Monday, 30 March 2020

Star Trek in a time of need



So, when Star Trek: Picard was first announced, I warmly embraced the return of Jean-Luc Picard (Patrick Stewart) for a final swan song in the captain's chair.

Spoilers ahead. Engage.

As the latest CBS All Access spin-off series started and Picard’s inoperable brain tumour was revealed, as a direct consequence of his assimilation into the Borg collective in The Best of Both Worlds, I braced myself for a contemplative, lyrical, denouement by season’s end to parallel the heroic death of Tony Stark (Robert Downey Jr.) in Marvel Studios' Avengers: Endgame.



Whilst season one unfolded, a real-world pandemic took hold, social distancing, self-isolation and lockdowns became the new reality making the need for nostalgia more pertinent than ever. So much so, when Picard finally met Will Riker (Jonathan Frakes) and Deanna (Marina Sirtis) in Nepenthe, I found the episode profoundly moving.



Aside from reuniting the fan-favourite trifecta from The Next Generation. It was also an excellent opportunity to deconstruct Commander Data's (Brent Spiner) synthetic twin daughter Soji (Isa Briones) as an inverse female Pinocchio, she's only recently discovered she's a synthetic with the help of Romulan boyfriend Narek (Harry Treadaway), through the wide-eyed wonder of Will and Troi's daughter, Kestra (Lulu Wilson). Culminating in one of the best Star Trek episodes in the franchise's storied history. By the time the main theme from The Next Generation is heard, like Rogue One: A Star Wars Story, the series has earned its stripes.



At this point in the season, Picard has undergone a soft reset, took a diversion into a Romulan/Borg/Starfleet detective story and is about to go full-on original Mass Effect trilogy with the threat of Cthulu-inspired mechas destroying all organic life in the galaxy, but then doesn't in one of the most rushed, tonally-jarring, two-part finales committed to the small screen.



Romulan Narissa (Peyton List), a member of the ultra-secret Zhad Vash tasked with destroying all synths, is one of the best Trek villains in years and she's karate-kicked off a gantry on the Borg cube by Seven of Nine (Jeri Ryan) who is about to come out as queer - pleasing inclusive fans (myself included). Perhaps Narissa survived the fall like Emperor Palpatine did in Star Wars?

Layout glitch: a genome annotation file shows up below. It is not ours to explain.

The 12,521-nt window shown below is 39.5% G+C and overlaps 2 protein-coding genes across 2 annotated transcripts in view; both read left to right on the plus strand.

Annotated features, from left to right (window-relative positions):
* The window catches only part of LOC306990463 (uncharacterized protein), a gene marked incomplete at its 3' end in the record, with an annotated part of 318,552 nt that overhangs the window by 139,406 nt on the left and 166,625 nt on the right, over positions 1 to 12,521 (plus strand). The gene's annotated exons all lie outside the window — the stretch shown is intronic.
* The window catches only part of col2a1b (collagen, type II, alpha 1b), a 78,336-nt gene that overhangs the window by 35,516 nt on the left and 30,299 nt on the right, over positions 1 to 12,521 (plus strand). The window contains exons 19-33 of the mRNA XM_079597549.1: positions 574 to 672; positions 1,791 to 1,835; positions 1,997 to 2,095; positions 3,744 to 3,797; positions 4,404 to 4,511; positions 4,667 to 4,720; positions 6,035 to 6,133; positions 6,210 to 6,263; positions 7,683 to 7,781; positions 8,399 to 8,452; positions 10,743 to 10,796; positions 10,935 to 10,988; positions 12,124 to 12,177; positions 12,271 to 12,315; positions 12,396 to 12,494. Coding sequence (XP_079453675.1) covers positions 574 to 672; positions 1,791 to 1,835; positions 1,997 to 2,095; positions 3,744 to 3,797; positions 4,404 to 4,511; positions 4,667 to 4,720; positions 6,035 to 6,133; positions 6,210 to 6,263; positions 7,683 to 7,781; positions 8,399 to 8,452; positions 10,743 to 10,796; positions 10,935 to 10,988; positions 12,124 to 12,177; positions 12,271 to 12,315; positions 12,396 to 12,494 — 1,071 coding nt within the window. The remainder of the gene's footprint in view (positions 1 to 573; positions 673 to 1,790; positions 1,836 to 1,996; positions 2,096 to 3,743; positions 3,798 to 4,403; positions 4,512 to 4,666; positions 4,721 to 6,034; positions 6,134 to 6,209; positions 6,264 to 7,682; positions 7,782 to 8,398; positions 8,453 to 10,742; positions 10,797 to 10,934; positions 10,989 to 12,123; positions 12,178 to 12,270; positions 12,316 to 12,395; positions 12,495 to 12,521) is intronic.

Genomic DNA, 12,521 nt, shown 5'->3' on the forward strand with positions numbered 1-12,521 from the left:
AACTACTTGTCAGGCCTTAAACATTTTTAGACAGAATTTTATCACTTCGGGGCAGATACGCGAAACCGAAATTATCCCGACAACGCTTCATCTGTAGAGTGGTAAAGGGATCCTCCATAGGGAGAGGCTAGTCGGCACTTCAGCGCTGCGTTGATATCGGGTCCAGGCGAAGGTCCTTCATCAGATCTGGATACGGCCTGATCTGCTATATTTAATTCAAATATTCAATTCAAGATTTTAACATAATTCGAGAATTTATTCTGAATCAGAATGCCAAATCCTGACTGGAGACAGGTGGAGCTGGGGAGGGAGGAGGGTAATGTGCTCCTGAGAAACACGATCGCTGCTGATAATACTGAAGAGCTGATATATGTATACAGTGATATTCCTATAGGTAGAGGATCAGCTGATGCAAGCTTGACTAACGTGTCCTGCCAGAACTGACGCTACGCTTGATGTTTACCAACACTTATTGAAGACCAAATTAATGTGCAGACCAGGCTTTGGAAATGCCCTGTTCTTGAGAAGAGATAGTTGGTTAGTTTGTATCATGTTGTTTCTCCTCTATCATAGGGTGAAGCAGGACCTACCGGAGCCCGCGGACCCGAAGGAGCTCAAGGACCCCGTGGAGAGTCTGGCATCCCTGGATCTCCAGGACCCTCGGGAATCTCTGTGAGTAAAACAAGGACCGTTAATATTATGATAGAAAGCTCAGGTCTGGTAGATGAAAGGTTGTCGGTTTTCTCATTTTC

Its saving grace was Data and Picard's poetic deaths. The latter was ruined by Hollywood's current obsession with fake-out deaths to appease the fandom menace and, you know, keep shareholders happy. Plus, in Et in Arcadia Ego, Part 1, Dr Altan Inigo Soong (Brent Spiner) reveals he's developed a golem in the synth enclave. So, there was no surprise twist when Picard's mind was transferred to a duplicate synth body before the end credits rolled.



Ultimately, I'm in no rush to see the second season of Picard. Perhaps, once the coronavirus pandemic is safely over and the world has shifted on its socio-economic and political axis, I'll be in a better frame of mind.

What did you think of Star Trek: Picard and how does it compare to Discovery? Let me know in the comments below.

2 comments:

  1. For me, it delivered. But such is the mediaverse, while there seems to be something for most, hardly anything escapes unscathed. I also had a few gripes, but overall, when compared to some of the other attempts to reboot the franchise, this was the most expertly done, and it had a cast that one can look forward to for season II

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    1. Any spin-off that gives us one of the best episodes in the franchise's history has to be lauded. Just wish they'd told a smaller, more character-driven, tale.

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